Explanation of No Limit
Both cash games and tournaments use three primary betting structures.
No limit – Players can bet any amount at any given time even if it means betting larger than the current pot size. There is no cap on how many bets and raises can be made on a given street.
Pot Limit – Players can bet up to pot size at any given time, but not larger. There is no cap on how many bets and raises can be made on a given street.
Fixed Limit – Players are forced to bet in fixed intervals using either a small bet sizing or a large bet sizing depending on the street. There is a maximum amount of raises legally allowed on each street, typically one bet and three subsequent raises.
Example of No Limit being used in a sentence -> Omaha is typically played with a pot limit betting structure but occasionally it crops up with a no limit betting structure.
How to Use No Limit as Part of Your Poker Strategy
No limit is the most complex of the three betting structures since there is such a wide range of bet sizings we can employ at any given moment. It’s often stated that bet sizing is the hardest area of no limit games to master.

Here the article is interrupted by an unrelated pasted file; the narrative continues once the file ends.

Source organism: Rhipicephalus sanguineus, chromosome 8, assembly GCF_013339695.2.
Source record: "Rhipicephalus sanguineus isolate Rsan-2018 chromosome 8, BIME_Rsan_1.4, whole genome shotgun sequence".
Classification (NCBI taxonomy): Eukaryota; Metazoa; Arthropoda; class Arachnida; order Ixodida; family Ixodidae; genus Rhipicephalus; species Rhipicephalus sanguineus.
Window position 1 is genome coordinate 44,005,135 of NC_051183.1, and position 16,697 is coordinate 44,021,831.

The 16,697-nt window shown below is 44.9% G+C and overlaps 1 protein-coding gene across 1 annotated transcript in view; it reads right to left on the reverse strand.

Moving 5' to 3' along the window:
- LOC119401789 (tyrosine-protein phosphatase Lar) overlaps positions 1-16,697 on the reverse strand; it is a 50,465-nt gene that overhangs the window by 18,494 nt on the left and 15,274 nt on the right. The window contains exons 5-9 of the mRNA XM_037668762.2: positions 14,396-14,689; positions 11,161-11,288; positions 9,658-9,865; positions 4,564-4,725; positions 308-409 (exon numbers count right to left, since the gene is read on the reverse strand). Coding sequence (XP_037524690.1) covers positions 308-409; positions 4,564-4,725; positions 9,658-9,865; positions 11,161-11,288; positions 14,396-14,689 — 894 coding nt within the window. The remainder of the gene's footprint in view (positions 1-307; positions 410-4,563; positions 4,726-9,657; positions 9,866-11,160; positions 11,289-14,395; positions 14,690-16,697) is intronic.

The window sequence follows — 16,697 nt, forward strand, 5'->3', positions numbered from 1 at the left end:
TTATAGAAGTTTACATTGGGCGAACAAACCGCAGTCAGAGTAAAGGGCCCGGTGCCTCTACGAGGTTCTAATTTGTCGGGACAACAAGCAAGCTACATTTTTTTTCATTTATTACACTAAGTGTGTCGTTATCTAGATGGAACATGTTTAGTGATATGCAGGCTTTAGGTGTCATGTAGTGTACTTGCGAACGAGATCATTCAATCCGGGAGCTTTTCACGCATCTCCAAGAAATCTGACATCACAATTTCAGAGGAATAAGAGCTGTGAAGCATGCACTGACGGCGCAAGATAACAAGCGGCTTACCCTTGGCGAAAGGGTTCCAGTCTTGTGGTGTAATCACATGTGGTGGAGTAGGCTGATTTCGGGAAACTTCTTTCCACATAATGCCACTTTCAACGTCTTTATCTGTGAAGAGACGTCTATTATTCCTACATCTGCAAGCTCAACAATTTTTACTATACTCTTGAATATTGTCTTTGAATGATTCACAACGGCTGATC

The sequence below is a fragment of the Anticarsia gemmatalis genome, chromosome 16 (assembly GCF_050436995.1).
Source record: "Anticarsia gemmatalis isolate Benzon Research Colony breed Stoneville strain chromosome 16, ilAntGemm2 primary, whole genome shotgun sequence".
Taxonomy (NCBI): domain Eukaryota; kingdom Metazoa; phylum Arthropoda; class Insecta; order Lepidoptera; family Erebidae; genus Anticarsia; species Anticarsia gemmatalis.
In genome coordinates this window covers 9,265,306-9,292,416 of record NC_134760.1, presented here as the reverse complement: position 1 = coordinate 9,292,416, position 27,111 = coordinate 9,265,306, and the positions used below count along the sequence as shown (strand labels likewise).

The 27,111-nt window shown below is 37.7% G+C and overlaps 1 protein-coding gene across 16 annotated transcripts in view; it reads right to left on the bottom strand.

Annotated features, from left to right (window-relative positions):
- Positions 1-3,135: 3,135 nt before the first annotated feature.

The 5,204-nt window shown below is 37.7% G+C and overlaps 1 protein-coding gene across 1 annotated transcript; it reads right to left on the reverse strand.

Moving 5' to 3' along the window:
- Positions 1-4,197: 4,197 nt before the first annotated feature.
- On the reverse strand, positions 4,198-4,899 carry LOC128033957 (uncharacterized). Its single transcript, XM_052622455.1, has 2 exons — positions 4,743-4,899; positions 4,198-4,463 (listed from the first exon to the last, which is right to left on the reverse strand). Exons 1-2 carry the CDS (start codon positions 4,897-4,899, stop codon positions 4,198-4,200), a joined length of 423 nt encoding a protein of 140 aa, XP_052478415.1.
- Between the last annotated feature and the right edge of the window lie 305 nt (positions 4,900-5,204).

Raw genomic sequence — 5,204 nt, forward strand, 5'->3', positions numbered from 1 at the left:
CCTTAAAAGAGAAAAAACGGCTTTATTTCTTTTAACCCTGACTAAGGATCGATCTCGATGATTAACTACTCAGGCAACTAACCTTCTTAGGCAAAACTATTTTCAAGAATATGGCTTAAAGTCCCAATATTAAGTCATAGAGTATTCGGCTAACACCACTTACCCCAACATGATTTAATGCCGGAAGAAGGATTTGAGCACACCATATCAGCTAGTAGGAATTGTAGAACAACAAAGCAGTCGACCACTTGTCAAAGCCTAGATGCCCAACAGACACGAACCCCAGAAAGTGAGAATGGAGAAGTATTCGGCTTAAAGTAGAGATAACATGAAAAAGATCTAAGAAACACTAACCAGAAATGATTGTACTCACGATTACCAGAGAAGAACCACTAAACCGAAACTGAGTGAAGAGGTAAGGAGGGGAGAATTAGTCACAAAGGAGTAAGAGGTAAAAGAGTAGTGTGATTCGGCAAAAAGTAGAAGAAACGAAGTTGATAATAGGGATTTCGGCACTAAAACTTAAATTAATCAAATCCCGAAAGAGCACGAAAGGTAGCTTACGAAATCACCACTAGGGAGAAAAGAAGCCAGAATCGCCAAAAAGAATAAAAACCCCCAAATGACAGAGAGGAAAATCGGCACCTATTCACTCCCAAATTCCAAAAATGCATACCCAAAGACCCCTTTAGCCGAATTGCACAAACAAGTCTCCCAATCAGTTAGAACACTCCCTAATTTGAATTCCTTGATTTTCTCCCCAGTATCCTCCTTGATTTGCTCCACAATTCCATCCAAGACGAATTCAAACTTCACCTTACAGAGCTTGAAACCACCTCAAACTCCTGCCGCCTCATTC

One of the biggest differentiating factors between experts and amateurs is that the expert will use excellent bet sizing with a much higher frequency. Many amateurs fall into the habit of making the same sized bets on every street while strong professionals will be willing to both mix up their bet sizings and to make use of unorthodox sizings when relevant.
A key difference in no limit betting structures when compared to the other two betting structures is the ability to overbet. In both Fixed Limit and Pot Limit betting structures players are always forced to bet pot-size or less, while no limit players have the ability to make bet sizings larger than what is currently in the pot (called overbetting). Many amateurs will never overbet, while strong professionals will make use of this option when incentivized.